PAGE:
When I moved to Pittsburgh I was told that the roads were like a plate of pasta that was thrown into a blender and then stirred up and dumped out. The road systems here suck, they don't make any sense both the highways and the smaller local roads. This article gives hope that work is going into fixing the roads around campus which is great. But in true road fixer Pittsburgh people fashion it did not make sense. I wish their was a diagram of what they are going to do, and give a time line for the project. I think the upmost important thing to include is an easy passage for the Beep Boop. I would love for their to be a tunnel under the road or an overpass so then people don't have to wait, or worse run out into traffic. I agree with the bike friendly ideas and making it safer with the crazy buses, I just did not get a comprehensive idea of what their plan is.

Drew Himmelrich said...

I thought we might be getting a bridge over Forbes…I guess not. But it looks like we are getting some bike lanes. When I clicked on this article I thought it would be a more detailed explanation about what is happening at the intersection and the area around it. I thought maybe I would get an explanation as to why jackhammers woke me up really early the other morning. But this article really only is talking about the bike lanes. I have to say, I do not see a lot of people biking down Forbes. If any road needs a bike lane id think it was Morewood. That is not to say people don’t bike from the squirrel hill area, and I am sure the people doing the planning know something I don’t, But I think a morewood bike lane would be a nice touch. I also think a bridge, which is a rumor I heard about, going over forbes would be really awesome. It would be hard to get a high enough bridge in such a tight footprint, but I think it would be really cool and I’m still holding out hope.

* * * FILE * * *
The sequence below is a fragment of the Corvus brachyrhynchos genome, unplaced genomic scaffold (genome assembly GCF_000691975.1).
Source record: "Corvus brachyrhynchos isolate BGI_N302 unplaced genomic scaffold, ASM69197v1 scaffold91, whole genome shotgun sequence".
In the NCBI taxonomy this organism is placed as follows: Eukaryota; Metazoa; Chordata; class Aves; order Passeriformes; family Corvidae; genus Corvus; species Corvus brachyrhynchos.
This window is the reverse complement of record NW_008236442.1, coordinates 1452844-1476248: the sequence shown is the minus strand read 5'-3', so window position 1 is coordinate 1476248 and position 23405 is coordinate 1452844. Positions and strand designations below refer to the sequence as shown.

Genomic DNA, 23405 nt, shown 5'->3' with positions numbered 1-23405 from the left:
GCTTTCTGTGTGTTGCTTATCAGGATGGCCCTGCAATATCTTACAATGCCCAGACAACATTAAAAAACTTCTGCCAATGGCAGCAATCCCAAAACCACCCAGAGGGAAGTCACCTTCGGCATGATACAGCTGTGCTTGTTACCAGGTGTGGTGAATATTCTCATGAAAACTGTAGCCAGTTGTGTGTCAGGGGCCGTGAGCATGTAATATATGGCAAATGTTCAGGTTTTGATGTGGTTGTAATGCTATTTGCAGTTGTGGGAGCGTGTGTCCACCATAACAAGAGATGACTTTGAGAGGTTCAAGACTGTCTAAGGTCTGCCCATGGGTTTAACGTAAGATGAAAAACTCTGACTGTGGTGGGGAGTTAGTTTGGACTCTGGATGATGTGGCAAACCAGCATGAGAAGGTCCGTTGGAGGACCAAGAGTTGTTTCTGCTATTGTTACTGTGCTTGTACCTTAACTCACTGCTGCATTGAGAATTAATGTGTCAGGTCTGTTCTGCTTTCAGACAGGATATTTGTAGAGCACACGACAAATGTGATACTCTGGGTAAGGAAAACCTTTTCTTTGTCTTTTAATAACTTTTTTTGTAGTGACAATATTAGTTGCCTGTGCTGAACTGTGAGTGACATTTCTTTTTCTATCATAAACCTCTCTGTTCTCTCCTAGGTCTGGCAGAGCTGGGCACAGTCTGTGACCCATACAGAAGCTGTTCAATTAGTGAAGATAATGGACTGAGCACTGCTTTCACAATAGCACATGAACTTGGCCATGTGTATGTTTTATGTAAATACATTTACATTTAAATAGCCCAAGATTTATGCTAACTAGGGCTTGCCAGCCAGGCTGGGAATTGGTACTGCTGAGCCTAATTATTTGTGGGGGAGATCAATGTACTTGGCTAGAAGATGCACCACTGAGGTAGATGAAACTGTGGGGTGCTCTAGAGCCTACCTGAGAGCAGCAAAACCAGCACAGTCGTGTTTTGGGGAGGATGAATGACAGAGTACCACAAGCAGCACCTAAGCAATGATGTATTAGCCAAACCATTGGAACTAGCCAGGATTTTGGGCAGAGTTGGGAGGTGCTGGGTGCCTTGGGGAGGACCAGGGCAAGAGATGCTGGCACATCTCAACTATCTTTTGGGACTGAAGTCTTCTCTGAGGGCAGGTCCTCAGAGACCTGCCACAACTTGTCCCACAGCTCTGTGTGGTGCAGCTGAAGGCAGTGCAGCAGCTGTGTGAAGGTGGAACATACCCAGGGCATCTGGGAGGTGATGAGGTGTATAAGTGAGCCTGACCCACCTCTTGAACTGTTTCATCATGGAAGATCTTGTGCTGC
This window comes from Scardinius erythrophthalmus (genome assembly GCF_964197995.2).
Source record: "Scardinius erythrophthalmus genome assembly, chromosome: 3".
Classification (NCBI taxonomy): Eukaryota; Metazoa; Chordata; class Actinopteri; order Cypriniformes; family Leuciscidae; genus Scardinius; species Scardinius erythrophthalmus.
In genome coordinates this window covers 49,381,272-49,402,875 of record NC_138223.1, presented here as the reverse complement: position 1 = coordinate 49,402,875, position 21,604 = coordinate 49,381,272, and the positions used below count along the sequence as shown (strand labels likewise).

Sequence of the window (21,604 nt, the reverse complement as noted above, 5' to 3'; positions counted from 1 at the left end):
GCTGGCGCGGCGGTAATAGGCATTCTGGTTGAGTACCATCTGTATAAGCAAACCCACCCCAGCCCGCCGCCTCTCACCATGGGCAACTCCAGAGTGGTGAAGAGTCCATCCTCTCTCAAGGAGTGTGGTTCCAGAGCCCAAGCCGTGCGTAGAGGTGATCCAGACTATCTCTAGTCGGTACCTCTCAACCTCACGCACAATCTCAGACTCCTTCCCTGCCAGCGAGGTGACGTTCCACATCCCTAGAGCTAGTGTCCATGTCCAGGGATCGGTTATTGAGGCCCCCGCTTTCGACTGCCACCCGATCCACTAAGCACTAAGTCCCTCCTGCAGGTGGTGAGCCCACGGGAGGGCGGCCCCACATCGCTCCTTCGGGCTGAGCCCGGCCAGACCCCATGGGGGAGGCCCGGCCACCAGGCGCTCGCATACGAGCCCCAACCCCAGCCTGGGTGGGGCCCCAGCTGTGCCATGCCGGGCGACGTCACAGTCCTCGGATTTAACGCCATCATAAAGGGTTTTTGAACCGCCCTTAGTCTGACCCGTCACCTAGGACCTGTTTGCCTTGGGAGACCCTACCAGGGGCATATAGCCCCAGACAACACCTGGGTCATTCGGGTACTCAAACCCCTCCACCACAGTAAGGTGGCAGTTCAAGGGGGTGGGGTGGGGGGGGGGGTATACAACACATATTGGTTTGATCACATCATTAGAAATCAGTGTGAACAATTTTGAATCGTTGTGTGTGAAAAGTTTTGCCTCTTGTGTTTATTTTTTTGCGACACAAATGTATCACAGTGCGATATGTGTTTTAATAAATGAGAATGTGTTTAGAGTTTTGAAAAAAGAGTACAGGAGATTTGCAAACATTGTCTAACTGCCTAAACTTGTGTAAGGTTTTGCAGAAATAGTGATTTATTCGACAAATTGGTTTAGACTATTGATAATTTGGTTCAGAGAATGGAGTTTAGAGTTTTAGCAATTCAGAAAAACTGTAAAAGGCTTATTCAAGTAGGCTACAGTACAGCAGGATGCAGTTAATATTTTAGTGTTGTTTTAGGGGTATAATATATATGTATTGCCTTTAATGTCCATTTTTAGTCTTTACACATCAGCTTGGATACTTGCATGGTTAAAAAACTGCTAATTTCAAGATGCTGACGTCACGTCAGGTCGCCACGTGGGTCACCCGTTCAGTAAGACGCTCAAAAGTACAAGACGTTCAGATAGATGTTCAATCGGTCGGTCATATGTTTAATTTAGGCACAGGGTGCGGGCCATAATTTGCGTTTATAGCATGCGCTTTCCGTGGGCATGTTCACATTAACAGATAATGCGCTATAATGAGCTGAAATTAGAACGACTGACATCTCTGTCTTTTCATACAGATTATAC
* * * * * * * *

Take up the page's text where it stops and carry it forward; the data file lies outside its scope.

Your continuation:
Angel Zhou said...

I as a person am someone who would much rather bike on a sidewalk than in the street. However, with Pittsburgh's law forcing sidewalk bikers to walk their bikes if in a business district, bikers like me are forced to instead bring our bikes onto streets completely shared with cars and buses. Every time I bike on the streets, I feel as though I am restricting cars from getting to their destination because I force cars to pass me. As a driver, I absolutely despise bikers because there is no space in Pittsburgh lanes for both cars and bikes.